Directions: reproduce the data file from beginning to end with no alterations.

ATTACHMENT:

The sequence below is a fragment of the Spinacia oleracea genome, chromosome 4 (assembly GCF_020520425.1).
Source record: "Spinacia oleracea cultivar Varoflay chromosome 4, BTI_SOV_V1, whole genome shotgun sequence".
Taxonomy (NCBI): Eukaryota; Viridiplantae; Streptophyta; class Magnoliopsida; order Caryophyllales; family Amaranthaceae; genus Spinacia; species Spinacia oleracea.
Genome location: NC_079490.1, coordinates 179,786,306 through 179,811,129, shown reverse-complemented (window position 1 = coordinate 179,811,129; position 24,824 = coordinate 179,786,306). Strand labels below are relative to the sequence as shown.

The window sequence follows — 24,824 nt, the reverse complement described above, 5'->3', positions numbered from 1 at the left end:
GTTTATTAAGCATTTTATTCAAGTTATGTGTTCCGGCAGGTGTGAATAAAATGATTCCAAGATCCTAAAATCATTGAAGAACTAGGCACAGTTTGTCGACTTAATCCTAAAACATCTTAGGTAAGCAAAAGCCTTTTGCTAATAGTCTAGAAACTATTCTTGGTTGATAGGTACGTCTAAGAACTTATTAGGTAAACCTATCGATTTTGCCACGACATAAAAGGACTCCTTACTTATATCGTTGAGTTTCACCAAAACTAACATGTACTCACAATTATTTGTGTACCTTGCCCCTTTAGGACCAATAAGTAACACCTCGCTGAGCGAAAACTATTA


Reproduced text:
The sequence below is a fragment of the Spinacia oleracea genome, chromosome 4 (assembly GCF_020520425.1).
Source record: "Spinacia oleracea cultivar Varoflay chromosome 4, BTI_SOV_V1, whole genome shotgun sequence".
Taxonomy (NCBI): Eukaryota; Viridiplantae; Streptophyta; class Magnoliopsida; order Caryophyllales; family Amaranthaceae; genus Spinacia; species Spinacia oleracea.
Genome location: NC_079490.1, coordinates 179,786,306 through 179,811,129, shown reverse-complemented (window position 1 = coordinate 179,811,129; position 24,824 = coordinate 179,786,306). Strand labels below are relative to the sequence as shown.

The window sequence follows — 24,824 nt, the reverse complement described above, 5'->3', positions numbered from 1 at the left end:
GTTTATTAAGCATTTTATTCAAGTTATGTGTTCCGGCAGGTGTGAATAAAATGATTCCAAGATCCTAAAATCATTGAAGAACTAGGCACAGTTTGTCGACTTAATCCTAAAACATCTTAGGTAAGCAAAAGCCTTTTGCTAATAGTCTAGAAACTATTCTTGGTTGATAGGTACGTCTAAGAACTTATTAGGTAAACCTATCGATTTTGCCACGACATAAAAGGACTCCTTACTTATATCGTTGAGTTTCACCAAAACTAACATGTACTCACAATTATTTGTGTACCTTGCCCCTTTAGGACCAATAAGTAACACCTCGCTGAGCGAAAACTATTA